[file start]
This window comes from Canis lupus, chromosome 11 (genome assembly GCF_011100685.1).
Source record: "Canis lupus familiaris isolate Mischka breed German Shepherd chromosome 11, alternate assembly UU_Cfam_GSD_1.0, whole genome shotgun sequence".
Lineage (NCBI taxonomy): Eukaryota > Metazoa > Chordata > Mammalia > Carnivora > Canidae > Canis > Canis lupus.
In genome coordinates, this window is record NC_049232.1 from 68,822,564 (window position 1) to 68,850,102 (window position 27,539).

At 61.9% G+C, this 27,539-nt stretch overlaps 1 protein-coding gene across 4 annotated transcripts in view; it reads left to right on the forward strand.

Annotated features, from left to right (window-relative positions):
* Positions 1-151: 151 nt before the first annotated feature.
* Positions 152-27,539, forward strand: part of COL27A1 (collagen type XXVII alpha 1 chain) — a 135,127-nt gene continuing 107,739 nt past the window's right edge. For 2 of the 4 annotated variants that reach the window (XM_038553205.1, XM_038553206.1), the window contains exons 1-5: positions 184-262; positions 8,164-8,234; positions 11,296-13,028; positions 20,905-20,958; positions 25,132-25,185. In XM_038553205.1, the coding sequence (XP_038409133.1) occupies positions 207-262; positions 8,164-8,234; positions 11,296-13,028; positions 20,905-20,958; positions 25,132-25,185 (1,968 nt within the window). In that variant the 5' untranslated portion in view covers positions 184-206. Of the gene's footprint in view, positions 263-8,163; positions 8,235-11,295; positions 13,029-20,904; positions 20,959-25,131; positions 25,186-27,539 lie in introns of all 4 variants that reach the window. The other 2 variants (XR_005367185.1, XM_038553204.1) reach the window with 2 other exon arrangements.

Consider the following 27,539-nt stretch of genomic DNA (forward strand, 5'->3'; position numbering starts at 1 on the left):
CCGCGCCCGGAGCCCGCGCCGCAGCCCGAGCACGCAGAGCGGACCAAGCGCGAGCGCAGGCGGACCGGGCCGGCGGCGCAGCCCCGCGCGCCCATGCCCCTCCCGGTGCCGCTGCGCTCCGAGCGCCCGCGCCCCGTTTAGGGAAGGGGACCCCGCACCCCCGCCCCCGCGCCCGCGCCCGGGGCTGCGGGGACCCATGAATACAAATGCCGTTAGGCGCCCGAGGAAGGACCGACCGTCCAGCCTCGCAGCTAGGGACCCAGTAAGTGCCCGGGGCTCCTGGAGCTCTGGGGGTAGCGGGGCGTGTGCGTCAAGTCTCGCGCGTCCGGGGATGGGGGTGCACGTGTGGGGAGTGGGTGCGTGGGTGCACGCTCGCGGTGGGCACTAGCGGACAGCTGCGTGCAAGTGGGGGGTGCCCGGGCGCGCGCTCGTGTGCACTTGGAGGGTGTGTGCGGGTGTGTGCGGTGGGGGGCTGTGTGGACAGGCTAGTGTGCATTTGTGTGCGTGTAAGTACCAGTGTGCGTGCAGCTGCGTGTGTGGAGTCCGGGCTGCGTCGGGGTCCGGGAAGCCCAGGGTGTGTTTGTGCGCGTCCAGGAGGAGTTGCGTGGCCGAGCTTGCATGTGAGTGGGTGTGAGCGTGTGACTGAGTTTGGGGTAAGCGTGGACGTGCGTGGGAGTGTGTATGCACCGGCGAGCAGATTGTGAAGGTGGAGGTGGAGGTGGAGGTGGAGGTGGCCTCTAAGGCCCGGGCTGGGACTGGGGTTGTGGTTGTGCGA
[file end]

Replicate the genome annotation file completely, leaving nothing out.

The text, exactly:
This window comes from Canis lupus, chromosome 11 (genome assembly GCF_011100685.1).
Source record: "Canis lupus familiaris isolate Mischka breed German Shepherd chromosome 11, alternate assembly UU_Cfam_GSD_1.0, whole genome shotgun sequence".
Lineage (NCBI taxonomy): Eukaryota > Metazoa > Chordata > Mammalia > Carnivora > Canidae > Canis > Canis lupus.
In genome coordinates, this window is record NC_049232.1 from 68,822,564 (window position 1) to 68,850,102 (window position 27,539).

At 61.9% G+C, this 27,539-nt stretch overlaps 1 protein-coding gene across 4 annotated transcripts in view; it reads left to right on the forward strand.

Annotated features, from left to right (window-relative positions):
* Positions 1-151: 151 nt before the first annotated feature.
* Positions 152-27,539, forward strand: part of COL27A1 (collagen type XXVII alpha 1 chain) — a 135,127-nt gene continuing 107,739 nt past the window's right edge. For 2 of the 4 annotated variants that reach the window (XM_038553205.1, XM_038553206.1), the window contains exons 1-5: positions 184-262; positions 8,164-8,234; positions 11,296-13,028; positions 20,905-20,958; positions 25,132-25,185. In XM_038553205.1, the coding sequence (XP_038409133.1) occupies positions 207-262; positions 8,164-8,234; positions 11,296-13,028; positions 20,905-20,958; positions 25,132-25,185 (1,968 nt within the window). In that variant the 5' untranslated portion in view covers positions 184-206. Of the gene's footprint in view, positions 263-8,163; positions 8,235-11,295; positions 13,029-20,904; positions 20,959-25,131; positions 25,186-27,539 lie in introns of all 4 variants that reach the window. The other 2 variants (XR_005367185.1, XM_038553204.1) reach the window with 2 other exon arrangements.

Consider the following 27,539-nt stretch of genomic DNA (forward strand, 5'->3'; position numbering starts at 1 on the left):
CCGCGCCCGGAGCCCGCGCCGCAGCCCGAGCACGCAGAGCGGACCAAGCGCGAGCGCAGGCGGACCGGGCCGGCGGCGCAGCCCCGCGCGCCCATGCCCCTCCCGGTGCCGCTGCGCTCCGAGCGCCCGCGCCCCGTTTAGGGAAGGGGACCCCGCACCCCCGCCCCCGCGCCCGCGCCCGGGGCTGCGGGGACCCATGAATACAAATGCCGTTAGGCGCCCGAGGAAGGACCGACCGTCCAGCCTCGCAGCTAGGGACCCAGTAAGTGCCCGGGGCTCCTGGAGCTCTGGGGGTAGCGGGGCGTGTGCGTCAAGTCTCGCGCGTCCGGGGATGGGGGTGCACGTGTGGGGAGTGGGTGCGTGGGTGCACGCTCGCGGTGGGCACTAGCGGACAGCTGCGTGCAAGTGGGGGGTGCCCGGGCGCGCGCTCGTGTGCACTTGGAGGGTGTGTGCGGGTGTGTGCGGTGGGGGGCTGTGTGGACAGGCTAGTGTGCATTTGTGTGCGTGTAAGTACCAGTGTGCGTGCAGCTGCGTGTGTGGAGTCCGGGCTGCGTCGGGGTCCGGGAAGCCCAGGGTGTGTTTGTGCGCGTCCAGGAGGAGTTGCGTGGCCGAGCTTGCATGTGAGTGGGTGTGAGCGTGTGACTGAGTTTGGGGTAAGCGTGGACGTGCGTGGGAGTGTGTATGCACCGGCGAGCAGATTGTGAAGGTGGAGGTGGAGGTGGAGGTGGAGGTGGCCTCTAAGGCCCGGGCTGGGACTGGGGTTGTGGTTGTGCGA